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Porcupine Tree - In Absentia CD (album) cover


Porcupine Tree


Heavy Prog

4.24 | 2312 ratings

From, the ultimate progressive rock music website

4 stars This album will always have a special resonance with me; it was the first album I had heard from Porcupine Tree and, along with Dream Theater's 'Train of Thought' this album was largely responsible for getting me out of my 13-year old punk / nu-metal phase which is something that I am eternally grateful for.

Both of those albums featured everything that I liked in music, catchy riffs, strong melodies, and a singer that could come off as both harsh and tender. But they had something more, the music was noticeably more complex but there was an experimental side to things too, a willingness and readiness to stray from the common lines that intrigued and fascinated me. In the course of three months I consumed everything prog-metal that I could get my hands on and my life had forever changed; I was bitten by the prog bug.

I have long since abandoned 'Train of Thought' and, in truth, am not a fan of most of Steven Wilson's music in the 21st C. For some reason though, I keep coming back to this album, it fascinates me and holds my attention from start to end. Every single time I listen to it. This is despite the fact that as an album, the songs contained therein are perhaps greater than the whole.

As stated by countless other reviewers the songs are easy to get into, they have an immediate (almost commercial) appeal that is often far too lost in prog rock. I think however, that this commercial strength may in fact be the albums only downfall. I don't mean this to say that it's too commercial it can't be prog as though I were speaking with some kind of elitist snobbery -- this is prog and damn good prog at that.

The songs seem to be created separate from the whole and each song has its own feel, style and texture that are wholly unique from one another. In some ways this is great, the album certainly doesn't get tedious, but at a base level, they come off as disconnected. They are wonderful as a whole but it has that best-of album feel where it seems to be a collection of songs poorly strung together that (musically) have little to nothing to do with one another.

Another complaint I have is that the songs almost seem too perfect. The songs are highly edited, highly polished and glimmer so brightly that one is often left wondering how much of what you're listening to is the actual band and how much is Steven Wilson's studio room. This is a problem that I have with a great deal of Steven Wilson's music and it would be a larger complaint here if the music itself wasn't so unbelievably good (often jaw-droppingly good).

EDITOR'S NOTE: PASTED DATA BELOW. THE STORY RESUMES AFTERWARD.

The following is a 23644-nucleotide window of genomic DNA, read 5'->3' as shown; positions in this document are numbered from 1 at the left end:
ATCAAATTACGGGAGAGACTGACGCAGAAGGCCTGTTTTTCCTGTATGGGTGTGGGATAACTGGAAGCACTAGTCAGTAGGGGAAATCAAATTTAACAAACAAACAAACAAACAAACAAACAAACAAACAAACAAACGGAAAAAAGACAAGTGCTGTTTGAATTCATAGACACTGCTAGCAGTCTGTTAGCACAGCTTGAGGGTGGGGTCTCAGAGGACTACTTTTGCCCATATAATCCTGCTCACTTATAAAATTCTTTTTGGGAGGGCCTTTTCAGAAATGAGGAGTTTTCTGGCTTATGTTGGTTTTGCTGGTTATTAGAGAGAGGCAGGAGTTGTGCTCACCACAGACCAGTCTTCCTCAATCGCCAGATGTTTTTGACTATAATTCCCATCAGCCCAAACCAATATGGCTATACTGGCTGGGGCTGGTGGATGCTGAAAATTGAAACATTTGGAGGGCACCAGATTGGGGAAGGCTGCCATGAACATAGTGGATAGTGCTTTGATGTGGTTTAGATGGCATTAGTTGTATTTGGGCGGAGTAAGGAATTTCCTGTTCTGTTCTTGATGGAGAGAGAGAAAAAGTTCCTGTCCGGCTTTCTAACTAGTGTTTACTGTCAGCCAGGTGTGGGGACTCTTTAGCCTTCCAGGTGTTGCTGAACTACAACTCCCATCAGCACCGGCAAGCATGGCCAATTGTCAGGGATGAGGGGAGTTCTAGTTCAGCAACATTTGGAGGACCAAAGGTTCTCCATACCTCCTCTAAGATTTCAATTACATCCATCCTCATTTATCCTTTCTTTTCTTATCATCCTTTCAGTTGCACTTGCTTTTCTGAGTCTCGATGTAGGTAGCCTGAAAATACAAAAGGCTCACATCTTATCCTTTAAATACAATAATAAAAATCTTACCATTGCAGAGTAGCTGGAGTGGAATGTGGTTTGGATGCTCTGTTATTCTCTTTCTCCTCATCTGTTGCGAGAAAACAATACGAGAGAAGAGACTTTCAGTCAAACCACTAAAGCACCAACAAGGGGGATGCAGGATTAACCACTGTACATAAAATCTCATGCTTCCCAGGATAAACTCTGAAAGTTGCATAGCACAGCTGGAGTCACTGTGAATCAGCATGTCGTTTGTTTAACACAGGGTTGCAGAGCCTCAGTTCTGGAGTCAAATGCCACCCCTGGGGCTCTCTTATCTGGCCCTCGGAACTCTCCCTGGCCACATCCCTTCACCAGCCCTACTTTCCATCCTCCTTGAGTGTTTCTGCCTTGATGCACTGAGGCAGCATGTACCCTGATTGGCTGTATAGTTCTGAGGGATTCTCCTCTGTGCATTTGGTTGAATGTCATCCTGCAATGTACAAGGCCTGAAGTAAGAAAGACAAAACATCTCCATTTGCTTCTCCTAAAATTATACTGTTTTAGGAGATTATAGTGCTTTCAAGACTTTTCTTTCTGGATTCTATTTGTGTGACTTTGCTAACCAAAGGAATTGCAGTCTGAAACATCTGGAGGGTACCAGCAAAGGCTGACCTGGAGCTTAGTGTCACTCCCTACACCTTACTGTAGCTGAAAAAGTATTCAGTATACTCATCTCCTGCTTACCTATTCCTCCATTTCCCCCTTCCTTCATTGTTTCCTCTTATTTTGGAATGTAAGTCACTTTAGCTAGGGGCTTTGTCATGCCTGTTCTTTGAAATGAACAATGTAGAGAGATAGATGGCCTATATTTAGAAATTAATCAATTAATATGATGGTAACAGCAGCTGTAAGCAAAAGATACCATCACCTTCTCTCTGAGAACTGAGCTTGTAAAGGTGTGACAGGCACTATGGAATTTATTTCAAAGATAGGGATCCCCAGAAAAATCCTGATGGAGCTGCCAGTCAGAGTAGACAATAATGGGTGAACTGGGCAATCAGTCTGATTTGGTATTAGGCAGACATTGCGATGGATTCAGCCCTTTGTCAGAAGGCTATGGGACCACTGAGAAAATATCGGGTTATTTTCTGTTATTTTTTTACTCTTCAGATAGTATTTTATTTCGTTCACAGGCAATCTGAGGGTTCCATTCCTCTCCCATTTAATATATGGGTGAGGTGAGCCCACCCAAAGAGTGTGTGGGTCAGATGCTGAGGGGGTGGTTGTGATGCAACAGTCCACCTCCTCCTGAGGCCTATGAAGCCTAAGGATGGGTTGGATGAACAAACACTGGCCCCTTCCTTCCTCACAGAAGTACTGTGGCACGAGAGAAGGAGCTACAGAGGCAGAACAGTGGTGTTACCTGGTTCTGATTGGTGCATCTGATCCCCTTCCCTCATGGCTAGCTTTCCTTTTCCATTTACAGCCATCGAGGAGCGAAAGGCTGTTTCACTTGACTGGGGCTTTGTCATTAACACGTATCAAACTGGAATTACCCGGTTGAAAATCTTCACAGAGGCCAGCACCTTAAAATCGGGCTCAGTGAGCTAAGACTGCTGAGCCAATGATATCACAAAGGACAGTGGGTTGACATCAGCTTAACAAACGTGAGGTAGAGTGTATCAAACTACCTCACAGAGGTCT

This brings me to yet another issue with the album, the lyrics. How can an album with such good music contain such banal lyrics? There are only so many depressing and melodramatic songs about substance abuse and/ or broken love before you want to tear your ears out from the adolescent directed lyrical content. (Maybe there was another reason I liked this at thirteen)?

But obviously I like the album or I wouldn't have given in 4 stars, so on with some pros: - Incredible musicianship - Fresh sound - Wonderful editing and polishing (almost to a fault perhaps) - Steven Wilson's vocals sound amazing - A nice mixture of heavy / light from a band that does good with both - Taking musical risks that pay off big time - This album changed my life

To say the least, the pros far outweigh the cons but I won't delude myself into believing that this album and I truly am reluctant to jump on the ever growing Steven Wilson bandwagon. I think this is a good album, Porcupine Tree's best in recent years and that if you want to get into the band this is a great place to start as it contains just a nice mixture of their sound over the last 20 years.

A wonderful addition to anybody's library an important album for both the band and for the genre but don't delude yourself into thinking that it's flawless it is in every way a perfect and imperfect album, Often at the exact same time.


MJAben | 4/5 |


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